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Mother Who Sexually Exploited Her Children Sentenced

U.S. Attorney’s Office May 22, 2009
  • Middle District of Pennsylvania (717) 221-4482

Martin C. Carlson, United States Attorney for the Middle District of Pennsylvania, announced that Angela Larkin, age 39, formerly of Emporium, Pennsylvania, was sentenced today by United States District Court Judge John E. Jones, III for production of child pornography. Judge Jones sentenced Larkin to a 30 year term of imprisonment. He further ordered that Larkin serve a lifetime term of supervised release.

According to U.S. Attorney Carlson, Larkin met men through an internet chatroom whose name suggested sexual activity with juveniles. Specifically, Larkin met co-defendant, Richard King, Jr. During the course of their chatroom internet exchange, Larkin advised King of her two young children. King expressed an interest in engaging in sexual activity with the younger child and after several images of child pornography were exchanged, arrangements were made for King to pick up both Larkin and her child from Buffalo, New York and return them to Mohton to engage in sexual activity with the victim child. During this time investigators learned of the images of the victim children being distributed via the internet.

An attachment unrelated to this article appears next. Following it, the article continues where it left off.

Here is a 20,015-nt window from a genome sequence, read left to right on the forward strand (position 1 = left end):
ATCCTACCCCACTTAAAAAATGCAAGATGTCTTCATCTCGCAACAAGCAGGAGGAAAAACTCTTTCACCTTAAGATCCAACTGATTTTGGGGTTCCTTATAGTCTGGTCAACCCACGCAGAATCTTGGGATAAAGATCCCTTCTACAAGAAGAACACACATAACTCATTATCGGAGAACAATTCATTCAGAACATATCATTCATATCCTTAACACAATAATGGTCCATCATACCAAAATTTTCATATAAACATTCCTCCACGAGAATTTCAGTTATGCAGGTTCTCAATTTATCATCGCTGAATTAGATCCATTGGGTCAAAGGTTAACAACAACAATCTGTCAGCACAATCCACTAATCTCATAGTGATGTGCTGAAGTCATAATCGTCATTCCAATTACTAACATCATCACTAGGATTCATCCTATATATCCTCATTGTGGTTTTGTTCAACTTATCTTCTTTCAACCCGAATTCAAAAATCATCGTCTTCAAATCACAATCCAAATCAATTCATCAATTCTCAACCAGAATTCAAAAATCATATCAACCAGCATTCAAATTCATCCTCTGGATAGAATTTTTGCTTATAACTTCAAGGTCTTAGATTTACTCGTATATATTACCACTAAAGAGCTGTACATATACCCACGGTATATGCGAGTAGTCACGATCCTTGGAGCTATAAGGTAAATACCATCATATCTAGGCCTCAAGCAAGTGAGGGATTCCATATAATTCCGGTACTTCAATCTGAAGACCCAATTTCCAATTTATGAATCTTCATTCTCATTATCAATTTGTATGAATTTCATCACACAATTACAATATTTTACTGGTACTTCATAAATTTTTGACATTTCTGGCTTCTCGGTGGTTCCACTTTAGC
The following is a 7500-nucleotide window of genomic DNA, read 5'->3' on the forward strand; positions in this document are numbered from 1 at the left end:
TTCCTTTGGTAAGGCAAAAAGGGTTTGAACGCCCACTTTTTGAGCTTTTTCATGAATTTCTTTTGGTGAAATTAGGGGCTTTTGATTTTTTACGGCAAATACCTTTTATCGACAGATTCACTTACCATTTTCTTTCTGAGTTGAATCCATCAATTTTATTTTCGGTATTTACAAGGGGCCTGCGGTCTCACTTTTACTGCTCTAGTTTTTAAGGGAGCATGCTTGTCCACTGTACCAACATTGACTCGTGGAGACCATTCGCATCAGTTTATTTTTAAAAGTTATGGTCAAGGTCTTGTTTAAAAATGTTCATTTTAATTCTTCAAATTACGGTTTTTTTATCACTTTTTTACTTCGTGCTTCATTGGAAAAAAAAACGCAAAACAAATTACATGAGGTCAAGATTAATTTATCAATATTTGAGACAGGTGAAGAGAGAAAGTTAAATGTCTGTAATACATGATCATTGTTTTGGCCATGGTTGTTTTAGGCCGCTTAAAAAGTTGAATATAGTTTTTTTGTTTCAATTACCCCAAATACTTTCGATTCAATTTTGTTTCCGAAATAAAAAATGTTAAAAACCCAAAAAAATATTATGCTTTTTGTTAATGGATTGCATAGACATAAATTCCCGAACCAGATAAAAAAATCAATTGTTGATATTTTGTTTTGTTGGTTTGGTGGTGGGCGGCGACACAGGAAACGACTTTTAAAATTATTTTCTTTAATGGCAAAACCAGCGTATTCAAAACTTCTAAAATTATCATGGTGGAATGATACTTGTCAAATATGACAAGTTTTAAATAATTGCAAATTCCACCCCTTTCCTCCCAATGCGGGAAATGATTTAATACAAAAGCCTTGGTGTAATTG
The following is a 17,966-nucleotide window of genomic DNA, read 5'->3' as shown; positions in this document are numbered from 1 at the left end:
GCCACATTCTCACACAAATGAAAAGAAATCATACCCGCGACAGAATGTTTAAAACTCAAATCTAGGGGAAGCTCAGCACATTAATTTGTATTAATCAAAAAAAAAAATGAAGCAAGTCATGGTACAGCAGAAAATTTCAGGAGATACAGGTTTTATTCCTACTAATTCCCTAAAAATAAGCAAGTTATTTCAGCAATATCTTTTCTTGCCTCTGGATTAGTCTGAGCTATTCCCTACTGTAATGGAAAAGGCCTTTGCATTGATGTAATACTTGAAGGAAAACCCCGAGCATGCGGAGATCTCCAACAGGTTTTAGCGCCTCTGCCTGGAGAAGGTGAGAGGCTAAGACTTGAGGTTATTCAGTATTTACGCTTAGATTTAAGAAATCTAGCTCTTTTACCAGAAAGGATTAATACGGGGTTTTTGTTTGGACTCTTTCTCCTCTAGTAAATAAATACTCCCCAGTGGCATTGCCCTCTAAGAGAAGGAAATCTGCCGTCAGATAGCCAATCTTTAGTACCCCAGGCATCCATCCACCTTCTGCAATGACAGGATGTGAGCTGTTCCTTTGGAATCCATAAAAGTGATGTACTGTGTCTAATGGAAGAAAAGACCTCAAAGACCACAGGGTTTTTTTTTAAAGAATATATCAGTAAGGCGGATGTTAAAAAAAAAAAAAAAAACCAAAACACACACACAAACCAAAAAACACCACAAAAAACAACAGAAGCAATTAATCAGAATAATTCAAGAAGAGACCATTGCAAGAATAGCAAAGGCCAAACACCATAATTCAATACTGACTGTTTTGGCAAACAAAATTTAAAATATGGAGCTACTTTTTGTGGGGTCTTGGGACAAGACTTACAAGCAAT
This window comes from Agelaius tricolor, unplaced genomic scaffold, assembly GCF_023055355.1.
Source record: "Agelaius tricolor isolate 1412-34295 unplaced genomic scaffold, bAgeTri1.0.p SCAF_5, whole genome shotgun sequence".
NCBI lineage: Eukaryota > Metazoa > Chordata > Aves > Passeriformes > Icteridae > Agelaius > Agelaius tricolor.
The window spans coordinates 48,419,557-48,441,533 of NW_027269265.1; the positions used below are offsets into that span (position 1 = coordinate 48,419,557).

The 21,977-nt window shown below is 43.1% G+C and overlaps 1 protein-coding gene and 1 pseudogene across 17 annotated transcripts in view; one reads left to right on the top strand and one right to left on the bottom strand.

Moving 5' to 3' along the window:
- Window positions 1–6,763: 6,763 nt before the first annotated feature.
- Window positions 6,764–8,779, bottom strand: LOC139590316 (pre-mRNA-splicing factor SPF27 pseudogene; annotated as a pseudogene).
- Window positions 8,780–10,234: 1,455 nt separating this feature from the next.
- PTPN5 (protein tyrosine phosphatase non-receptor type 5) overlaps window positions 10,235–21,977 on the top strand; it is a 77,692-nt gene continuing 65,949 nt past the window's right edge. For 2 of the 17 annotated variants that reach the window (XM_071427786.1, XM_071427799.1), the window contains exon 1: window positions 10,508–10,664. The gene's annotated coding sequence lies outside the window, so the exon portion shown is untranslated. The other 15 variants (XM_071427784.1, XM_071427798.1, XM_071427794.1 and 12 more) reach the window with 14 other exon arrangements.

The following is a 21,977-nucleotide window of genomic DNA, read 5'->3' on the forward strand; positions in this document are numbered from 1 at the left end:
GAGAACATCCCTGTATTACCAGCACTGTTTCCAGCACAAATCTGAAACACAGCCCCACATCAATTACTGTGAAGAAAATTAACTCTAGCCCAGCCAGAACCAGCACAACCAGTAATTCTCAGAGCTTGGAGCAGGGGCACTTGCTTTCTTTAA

King was sentenced to 30 years’ imprisonment on March 17, 2009.

This case was investigated by the Federal Bureau of Investigation in Williamsport and Allentown and the Pennsylvania State Police at the Selinsgrove and Reading Barracks. Assistant United States Attorney Frederick E. Martin handled the prosecution of this case as part of Project Safe Childhood, a nationwide initiative to combat the growing epidemic of child sexual exploitation and abuse launched in May 2006, by the Department of Justice. Led by United States Attorneys’ Offices and the Criminal Division’s Child Exploitation and Obscenity Section (CEOS), Project Safe Childhood marshals federal, state and local resources to better locate, apprehend and prosecute individuals who exploit children via the Internet, as well as to identify and rescue victims. For more information about Project Safe Childhood, please visit www.projectsafechildhood.gov.

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